Tate’s base deal pays out a lot less than reported


When it comes to free agency, the reporting of contract numbers often goes like this:  (1) the agent leaks a number higher than the actual value of the contract; (2) the real numbers eventually get filed with the NFL and the NFLPA; and (3) by the time the real numbers are available, everyone has moved on.

Just like pre-free agency tampering, which everyone does because everyone else does it, agents justify puffing contract numbers by explaining everyone else does it.  Contrary to popular belief, however, not everyone else does it.  So we’re going to point it out when it happens, especially if the false numbers have been mentioned more than once or twice in this space.

For new Browns running back Ben Tate, regarded as the top running back in the 2014 class of veteran free agents, it has been reported that he signed a two-year deal worth “about” $7 million.  That puts his annual rate at (about) $3.5 million, matching the money paid to Toby Gerhart by the Jaguars and Donald Brown by the Chargers.

Here’s the truth on Tate, based on numbers provided to the NFLPA.

He gets a signing bonus of $1.5 million and a fully-guaranteed 2014 base salary of $1 million.  He also can earn $46,875 for each game on the active roster in 2014, which can result in another $750,000.  For 2015, the base salary moves to $2.2 million, and another $750,000 can be made via the same per-game roster bonuses.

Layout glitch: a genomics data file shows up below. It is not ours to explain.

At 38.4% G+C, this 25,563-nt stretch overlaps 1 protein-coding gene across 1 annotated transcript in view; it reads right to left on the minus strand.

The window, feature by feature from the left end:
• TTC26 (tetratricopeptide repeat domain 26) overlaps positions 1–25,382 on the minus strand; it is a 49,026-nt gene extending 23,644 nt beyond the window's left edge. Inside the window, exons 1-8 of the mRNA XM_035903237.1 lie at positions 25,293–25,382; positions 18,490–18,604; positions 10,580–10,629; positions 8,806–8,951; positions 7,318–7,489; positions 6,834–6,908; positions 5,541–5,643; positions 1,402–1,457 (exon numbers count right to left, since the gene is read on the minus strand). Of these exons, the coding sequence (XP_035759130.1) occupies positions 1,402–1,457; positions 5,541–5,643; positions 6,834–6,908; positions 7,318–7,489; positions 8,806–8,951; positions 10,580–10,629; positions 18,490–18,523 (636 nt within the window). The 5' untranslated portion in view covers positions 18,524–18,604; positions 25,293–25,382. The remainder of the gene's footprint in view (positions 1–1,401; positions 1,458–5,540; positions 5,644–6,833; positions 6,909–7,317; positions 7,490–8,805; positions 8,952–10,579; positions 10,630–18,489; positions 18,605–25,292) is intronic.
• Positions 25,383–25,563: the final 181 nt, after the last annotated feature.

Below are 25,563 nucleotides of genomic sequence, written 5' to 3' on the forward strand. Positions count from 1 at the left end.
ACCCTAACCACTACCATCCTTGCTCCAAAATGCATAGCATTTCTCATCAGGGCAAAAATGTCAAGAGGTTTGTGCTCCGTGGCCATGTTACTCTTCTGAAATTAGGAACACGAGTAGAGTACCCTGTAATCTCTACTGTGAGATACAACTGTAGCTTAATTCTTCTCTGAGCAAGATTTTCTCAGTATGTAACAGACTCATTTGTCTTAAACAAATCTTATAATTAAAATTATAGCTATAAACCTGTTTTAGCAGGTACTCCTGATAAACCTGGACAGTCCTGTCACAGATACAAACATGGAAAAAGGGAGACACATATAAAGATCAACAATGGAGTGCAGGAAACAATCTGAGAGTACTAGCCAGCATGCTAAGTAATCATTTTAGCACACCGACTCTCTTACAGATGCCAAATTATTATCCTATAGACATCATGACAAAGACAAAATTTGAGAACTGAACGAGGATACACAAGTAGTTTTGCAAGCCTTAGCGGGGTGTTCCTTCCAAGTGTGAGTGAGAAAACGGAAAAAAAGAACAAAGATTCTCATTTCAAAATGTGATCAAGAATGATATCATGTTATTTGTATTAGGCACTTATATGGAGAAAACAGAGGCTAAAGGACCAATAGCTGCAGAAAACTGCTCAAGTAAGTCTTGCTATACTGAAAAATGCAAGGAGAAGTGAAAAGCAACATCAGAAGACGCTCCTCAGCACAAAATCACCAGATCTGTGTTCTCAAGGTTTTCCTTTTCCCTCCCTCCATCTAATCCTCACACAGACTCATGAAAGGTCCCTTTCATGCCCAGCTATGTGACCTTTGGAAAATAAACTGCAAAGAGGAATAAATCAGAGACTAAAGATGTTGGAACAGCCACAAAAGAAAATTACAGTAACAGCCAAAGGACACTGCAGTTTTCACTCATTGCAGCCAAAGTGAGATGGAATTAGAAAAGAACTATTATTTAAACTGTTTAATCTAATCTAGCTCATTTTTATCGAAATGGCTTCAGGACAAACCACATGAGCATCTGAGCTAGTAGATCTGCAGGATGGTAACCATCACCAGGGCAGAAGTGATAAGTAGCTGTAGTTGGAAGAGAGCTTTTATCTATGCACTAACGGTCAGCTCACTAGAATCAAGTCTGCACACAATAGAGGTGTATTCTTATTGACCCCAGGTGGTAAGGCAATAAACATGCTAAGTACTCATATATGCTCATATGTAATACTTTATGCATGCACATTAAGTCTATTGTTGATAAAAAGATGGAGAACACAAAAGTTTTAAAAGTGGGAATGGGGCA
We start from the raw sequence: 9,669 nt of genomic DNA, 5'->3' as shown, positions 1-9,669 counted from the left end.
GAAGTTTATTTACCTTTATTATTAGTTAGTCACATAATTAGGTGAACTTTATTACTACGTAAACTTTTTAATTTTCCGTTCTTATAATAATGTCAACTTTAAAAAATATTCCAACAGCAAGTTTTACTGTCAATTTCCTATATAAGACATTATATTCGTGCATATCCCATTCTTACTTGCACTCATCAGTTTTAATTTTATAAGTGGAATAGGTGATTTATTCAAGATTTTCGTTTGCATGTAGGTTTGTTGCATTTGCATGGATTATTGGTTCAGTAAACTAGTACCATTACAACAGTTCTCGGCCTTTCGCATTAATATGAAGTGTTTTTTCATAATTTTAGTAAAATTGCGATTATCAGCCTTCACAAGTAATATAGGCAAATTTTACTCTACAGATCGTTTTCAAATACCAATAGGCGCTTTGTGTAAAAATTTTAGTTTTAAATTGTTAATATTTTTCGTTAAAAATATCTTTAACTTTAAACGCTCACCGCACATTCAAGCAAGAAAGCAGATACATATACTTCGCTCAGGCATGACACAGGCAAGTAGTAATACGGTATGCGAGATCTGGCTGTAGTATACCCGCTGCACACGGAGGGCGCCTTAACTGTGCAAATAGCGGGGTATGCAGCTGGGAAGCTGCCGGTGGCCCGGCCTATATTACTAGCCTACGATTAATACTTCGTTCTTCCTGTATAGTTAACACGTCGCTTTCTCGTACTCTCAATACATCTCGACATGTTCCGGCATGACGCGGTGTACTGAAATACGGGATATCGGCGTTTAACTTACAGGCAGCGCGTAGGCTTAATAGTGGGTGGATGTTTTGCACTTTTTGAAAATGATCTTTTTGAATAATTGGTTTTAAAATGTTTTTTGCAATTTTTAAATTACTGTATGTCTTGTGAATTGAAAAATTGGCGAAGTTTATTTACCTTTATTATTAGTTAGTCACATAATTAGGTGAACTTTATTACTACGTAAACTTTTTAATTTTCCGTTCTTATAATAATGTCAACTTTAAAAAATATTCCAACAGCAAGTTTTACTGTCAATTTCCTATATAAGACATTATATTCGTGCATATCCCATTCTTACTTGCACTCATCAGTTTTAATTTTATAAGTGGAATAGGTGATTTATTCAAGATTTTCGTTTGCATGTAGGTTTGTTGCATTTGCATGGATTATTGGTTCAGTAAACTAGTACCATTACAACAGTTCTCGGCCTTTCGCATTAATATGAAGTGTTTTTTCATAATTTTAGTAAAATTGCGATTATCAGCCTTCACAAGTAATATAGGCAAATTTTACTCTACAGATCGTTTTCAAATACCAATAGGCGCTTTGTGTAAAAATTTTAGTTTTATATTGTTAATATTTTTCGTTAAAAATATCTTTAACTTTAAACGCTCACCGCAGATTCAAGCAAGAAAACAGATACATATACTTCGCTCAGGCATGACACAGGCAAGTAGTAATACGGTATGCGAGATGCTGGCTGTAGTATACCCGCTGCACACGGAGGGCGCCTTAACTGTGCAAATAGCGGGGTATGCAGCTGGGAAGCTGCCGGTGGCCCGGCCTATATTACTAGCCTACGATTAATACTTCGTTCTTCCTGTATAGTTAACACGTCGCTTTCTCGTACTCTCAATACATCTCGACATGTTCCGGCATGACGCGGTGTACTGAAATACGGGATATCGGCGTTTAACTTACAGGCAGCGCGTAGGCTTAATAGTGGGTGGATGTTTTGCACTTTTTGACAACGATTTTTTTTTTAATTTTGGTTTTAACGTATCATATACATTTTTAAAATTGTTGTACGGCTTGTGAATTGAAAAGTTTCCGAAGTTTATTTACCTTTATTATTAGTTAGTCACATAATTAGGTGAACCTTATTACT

That’s a base value of $4.7 million over two years, with another $1.5 million available — but only if he suits up for 32 regular-season games.  And while another $1 million in incentives are available, it’s not a two-year deal worth “about” $7 million.  It’s a two-year, $6.2 million deal if he plays in 32 games.  And with no guarantees beyond 2014, if could be a one-year, $2.5 million deal, if Tate suffers a serious injury before Week One.

We know what you’re thinking.  If there’s that much fluff in Tate’s deal, what about Gerhart’s and Brown’s?  For Gerhart, the base value is indeed $10.5 million over three years, with no per-game roster bonuses.  For Brown, the base value also is $3.5 million per year over three, with a total base value of $10.5 million and no per-game roster bonuses.

So why would Tate’s deal be exaggerated?  Since he was considered to be the top running back in free agency, failure to get as much as Gerhart or Brown reflects poorly on Tate’s agents — and it will be used against them in recruiting future clients.

If that happens, it’s not fair.  The agents in most cases get the best deals that they can.  Tate, while talented, is regarded as a guy who isn’t durable; he has missed 24 regular-season games in four NFL seasons.  Also, there simply weren’t many teams interested in Tate.  Beyond Cleveland, demand was low to nonexistent.

Of course, the agents fairly should be criticized for putting out phony numbers.  For Gerhart and Brown, the numbers are initially reported were accurate.  For Tate, they were exaggerated.

Since the truth always comes out, why not just tell the truth in the first place?

17 responses to “Tate’s base deal pays out a lot less than reported